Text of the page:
The 2024 review is mainly explained by lower energy prices for the coming quarters and an extension of the reduction in VAT on food and the subsidy for public transport until June and December 2024, respectively.

However, it specifies that if the Government decided to also extend the VAT reduction on electricity and gas to all of 2024, inflation would drop one more point next year, to 2.3%, and GDP would grow two tenths more. at 1.8%.

Regarding underlying inflation, the Bank of Spain estimates that it will reach an annual average of 4.1% in 2023, will reduce to 1.9% in 2024 – in a context of lower economic growth – and will remain around these records in the subsequent biennium.

Alert, however, that the rate of variation of the Harmonized Consumer Price Index (HICP) for energy, which in the average for July-November of this year has been -16%, will rise to a rate around to 15% in mid-2024, a rate that, however, is 10 percentage points (pp) below that forecast in September.

From this perspective, the organization estimates that negotiated salaries will evolve in line with the latest Agreement for Employment and Collective Bargaining, and will register annual increases of around 3% in the period 2024-2026, while margins are expected to Businesses will continue on the path of moderation that they began in early 2023.

Overall, in line with the developments observed to date, it is expected that there will be no significant second-round effects via wages or business margins that could trigger feedback processes of current inflationary pressures.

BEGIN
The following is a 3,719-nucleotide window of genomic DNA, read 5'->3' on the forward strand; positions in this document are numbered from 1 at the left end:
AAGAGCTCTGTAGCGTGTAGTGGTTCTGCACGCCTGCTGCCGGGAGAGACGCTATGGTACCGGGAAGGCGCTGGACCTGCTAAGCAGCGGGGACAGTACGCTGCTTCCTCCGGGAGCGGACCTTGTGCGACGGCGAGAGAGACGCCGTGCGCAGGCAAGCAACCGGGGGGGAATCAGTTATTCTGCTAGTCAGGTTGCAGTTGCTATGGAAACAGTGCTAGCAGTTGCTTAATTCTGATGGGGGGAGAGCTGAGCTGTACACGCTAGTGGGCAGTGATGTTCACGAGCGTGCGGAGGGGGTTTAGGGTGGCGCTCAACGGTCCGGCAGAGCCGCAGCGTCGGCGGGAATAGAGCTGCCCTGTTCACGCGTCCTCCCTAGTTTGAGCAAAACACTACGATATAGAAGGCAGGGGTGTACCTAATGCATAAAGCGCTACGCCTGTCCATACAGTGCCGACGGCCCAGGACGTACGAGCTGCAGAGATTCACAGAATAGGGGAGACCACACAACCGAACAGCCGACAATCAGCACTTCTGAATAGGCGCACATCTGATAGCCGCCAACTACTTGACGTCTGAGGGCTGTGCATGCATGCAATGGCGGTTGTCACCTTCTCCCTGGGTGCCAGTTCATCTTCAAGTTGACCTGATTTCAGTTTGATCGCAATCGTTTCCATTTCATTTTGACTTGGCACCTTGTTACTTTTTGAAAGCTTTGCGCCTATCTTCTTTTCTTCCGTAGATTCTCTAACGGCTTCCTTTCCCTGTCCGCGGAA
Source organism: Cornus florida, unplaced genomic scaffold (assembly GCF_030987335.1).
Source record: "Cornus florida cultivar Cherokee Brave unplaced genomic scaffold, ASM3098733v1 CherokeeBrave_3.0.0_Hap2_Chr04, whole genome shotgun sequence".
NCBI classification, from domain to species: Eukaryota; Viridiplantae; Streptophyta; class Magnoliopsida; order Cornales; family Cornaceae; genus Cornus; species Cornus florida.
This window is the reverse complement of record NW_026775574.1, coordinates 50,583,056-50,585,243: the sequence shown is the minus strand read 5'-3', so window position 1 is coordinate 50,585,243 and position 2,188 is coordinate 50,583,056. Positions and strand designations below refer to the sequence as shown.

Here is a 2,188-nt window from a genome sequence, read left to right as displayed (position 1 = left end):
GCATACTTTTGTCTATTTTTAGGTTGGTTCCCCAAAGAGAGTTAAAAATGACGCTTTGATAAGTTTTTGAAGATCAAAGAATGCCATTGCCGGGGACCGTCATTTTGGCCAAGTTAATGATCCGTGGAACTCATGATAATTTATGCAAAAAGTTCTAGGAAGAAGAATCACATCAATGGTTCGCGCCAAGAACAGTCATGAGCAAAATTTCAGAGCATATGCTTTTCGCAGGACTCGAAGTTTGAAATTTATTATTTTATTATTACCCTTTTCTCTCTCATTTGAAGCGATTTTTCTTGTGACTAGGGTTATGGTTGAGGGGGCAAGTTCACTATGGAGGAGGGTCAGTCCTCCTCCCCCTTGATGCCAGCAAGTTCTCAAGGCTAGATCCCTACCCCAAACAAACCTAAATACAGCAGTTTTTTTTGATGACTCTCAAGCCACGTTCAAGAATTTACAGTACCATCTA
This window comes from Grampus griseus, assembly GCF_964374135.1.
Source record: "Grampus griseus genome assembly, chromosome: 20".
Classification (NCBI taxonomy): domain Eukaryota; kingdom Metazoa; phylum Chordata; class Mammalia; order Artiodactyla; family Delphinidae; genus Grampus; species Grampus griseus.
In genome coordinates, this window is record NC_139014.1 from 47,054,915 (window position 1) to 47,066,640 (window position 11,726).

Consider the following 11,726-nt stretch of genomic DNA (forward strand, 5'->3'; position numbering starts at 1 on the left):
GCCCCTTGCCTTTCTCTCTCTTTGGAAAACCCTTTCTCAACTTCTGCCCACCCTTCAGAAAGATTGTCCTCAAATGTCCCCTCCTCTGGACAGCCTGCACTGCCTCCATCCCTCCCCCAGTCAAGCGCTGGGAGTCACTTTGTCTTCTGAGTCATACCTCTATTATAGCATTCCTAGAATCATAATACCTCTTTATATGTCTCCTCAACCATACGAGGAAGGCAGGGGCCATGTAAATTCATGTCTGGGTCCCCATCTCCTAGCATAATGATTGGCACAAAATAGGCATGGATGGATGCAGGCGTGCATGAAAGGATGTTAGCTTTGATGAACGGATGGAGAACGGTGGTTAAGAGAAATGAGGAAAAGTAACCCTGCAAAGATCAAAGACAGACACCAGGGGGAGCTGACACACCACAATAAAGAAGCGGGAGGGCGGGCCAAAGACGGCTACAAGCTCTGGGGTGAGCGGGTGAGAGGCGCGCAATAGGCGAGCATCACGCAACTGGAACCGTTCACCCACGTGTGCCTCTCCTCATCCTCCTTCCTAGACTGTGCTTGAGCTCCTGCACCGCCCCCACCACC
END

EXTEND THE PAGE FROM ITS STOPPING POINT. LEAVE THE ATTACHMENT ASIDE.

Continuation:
In its new projections, the Bank of Spain worsens its estimates of the deficit for 2023 and places it at 3.8%, one tenth more than the previous projection. For 2024, the forecast remains at 3.4%, four tenths higher than the Government’s projections, while in 2025 it is projected at 3.6% (compared to 4.1% of the previous estimate).

Regarding debt to GDP forecasts, the estimates for 2023 are 107.3%, better than the previous 108.8%; of 106.3% in 2024 (compared to 106.9% last) and 107.2% in 2025 (less compared to 107.9%). The Bank of Spain has warned that, by 2026, it will rise to 108.4%.

Apart from the risks associated with international geopolitical developments and the tightening of monetary conditions, the Bank of Spain has warned that at the national level there are doubts about the withdrawal, at the end of 2023, of some of the measures that the authorities deployed to address the energy crisis.

An eventual extension of these last measures could result, in 2024, in a greater moderation of inflation and greater dynamism of activity. However, the agency has warned that, in this hypothetical scenario, from the moment these measures expire, opposite effects would be observed on activity and prices.

Furthermore, in the absence of compensatory fiscal actions, it would result from the persistence of a high structural public deficit and public debt, especially in a context of higher financing costs and the reactivation of European fiscal rules.

Doubts also remain regarding the pace of execution of the projects associated with the ‘NGEU’ program and their impact on activity, while there has been an increase in the percentage of Spanish companies that point to uncertainty about economic policies as a factor that conditions their activity.

“If they continue, these dynamics could have a negative impact on the future growth path of the Spanish economy,” the Bank of Spain concludes its report.